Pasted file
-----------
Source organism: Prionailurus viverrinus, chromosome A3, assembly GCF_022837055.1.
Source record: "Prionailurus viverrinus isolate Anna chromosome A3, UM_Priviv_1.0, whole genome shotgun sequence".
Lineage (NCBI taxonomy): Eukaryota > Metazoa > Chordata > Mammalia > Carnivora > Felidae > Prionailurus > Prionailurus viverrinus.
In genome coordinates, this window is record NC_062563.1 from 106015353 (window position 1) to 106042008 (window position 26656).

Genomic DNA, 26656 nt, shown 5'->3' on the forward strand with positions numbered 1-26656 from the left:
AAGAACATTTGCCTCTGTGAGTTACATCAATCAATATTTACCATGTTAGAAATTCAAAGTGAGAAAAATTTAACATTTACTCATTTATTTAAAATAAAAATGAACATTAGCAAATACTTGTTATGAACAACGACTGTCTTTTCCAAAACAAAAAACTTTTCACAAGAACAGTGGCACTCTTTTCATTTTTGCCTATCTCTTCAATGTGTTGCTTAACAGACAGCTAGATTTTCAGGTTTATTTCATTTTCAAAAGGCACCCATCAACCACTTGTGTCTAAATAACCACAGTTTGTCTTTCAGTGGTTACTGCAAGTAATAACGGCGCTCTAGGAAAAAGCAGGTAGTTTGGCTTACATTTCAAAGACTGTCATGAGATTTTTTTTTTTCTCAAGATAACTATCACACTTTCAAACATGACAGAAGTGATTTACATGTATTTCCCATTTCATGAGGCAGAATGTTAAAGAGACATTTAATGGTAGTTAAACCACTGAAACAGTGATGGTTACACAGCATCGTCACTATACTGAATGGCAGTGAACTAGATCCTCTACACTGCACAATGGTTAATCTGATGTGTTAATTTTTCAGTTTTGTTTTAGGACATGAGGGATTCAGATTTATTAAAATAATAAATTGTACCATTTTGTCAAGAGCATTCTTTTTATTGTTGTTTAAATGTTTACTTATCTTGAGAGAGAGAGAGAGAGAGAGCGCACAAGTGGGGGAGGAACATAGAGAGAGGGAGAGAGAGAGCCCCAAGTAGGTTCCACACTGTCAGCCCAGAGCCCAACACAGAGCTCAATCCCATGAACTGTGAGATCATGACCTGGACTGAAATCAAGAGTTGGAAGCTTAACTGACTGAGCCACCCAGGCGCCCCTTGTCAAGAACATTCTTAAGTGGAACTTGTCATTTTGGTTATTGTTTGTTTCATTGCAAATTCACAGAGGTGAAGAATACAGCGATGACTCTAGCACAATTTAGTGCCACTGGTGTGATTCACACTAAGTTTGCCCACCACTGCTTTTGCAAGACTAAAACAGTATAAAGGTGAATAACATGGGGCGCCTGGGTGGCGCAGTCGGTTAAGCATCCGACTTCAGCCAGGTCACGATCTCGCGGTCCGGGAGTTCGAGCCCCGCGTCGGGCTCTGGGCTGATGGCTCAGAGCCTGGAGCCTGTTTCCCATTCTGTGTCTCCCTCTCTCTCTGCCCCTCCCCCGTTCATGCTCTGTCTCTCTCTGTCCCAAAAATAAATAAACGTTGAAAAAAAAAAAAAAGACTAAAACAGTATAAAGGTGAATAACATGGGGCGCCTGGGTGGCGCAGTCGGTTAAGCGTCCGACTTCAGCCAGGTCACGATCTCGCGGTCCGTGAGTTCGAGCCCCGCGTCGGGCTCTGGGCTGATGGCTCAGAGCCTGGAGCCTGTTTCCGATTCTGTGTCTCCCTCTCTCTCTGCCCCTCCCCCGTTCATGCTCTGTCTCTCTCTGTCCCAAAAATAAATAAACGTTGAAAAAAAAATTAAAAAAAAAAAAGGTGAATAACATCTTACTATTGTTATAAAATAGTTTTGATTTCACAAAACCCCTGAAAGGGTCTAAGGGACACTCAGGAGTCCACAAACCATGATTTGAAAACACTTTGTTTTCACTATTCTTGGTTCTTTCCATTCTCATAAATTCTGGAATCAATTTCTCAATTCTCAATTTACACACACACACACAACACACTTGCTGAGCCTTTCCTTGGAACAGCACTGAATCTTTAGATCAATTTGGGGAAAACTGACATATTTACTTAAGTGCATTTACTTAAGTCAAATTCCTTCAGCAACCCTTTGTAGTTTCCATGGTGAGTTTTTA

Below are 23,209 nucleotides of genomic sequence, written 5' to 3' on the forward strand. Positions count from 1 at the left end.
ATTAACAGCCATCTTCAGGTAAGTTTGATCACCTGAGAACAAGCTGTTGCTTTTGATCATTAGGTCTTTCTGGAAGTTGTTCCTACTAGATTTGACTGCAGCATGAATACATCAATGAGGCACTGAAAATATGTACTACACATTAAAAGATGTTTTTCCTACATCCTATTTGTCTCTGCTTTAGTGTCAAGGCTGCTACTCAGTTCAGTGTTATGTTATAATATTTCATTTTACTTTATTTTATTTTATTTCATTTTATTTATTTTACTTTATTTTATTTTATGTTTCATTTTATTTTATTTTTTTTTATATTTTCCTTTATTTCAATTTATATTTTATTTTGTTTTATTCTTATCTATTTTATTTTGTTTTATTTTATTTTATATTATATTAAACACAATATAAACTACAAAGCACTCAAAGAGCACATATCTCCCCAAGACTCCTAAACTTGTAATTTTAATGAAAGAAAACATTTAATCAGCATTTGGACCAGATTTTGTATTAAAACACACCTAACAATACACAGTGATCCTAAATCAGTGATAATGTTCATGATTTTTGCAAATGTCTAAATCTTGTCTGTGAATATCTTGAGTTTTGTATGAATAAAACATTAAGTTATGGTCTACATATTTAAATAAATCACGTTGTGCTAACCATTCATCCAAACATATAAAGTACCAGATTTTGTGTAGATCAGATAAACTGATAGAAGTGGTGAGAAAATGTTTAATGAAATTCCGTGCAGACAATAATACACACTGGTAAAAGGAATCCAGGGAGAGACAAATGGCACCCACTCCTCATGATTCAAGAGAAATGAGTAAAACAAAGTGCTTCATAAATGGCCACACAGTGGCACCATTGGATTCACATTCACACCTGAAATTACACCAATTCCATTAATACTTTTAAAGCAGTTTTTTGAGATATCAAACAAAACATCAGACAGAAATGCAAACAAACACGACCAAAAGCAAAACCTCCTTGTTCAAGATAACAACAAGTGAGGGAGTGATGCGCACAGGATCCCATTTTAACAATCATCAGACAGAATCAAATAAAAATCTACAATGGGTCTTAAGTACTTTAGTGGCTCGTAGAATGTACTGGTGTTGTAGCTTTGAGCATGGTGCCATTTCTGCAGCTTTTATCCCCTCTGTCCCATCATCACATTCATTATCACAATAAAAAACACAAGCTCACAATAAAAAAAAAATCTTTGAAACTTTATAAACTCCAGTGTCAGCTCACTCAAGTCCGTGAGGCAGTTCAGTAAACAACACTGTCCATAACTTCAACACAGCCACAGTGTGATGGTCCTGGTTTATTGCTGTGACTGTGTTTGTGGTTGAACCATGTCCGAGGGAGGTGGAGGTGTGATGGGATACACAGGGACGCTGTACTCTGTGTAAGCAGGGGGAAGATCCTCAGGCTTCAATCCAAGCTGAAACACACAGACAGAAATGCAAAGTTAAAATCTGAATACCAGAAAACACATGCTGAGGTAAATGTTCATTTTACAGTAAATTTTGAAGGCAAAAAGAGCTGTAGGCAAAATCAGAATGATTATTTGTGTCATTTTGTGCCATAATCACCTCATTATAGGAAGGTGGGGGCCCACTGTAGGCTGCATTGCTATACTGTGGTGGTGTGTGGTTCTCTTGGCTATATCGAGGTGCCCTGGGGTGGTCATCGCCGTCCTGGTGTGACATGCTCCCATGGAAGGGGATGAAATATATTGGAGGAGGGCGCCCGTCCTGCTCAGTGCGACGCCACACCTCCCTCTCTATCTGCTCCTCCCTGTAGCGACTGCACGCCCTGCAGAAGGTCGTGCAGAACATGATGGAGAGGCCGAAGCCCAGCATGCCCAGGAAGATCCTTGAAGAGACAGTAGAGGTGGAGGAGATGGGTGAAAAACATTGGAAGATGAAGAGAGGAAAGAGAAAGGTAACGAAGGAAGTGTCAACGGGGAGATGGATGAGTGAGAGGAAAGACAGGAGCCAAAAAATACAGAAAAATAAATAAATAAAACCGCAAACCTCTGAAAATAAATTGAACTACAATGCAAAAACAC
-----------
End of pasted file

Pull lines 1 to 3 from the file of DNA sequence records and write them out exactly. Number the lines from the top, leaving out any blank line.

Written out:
Source organism: Prionailurus viverrinus, chromosome A3, assembly GCF_022837055.1.
Source record: "Prionailurus viverrinus isolate Anna chromosome A3, UM_Priviv_1.0, whole genome shotgun sequence".
Lineage (NCBI taxonomy): Eukaryota > Metazoa > Chordata > Mammalia > Carnivora > Felidae > Prionailurus > Prionailurus viverrinus.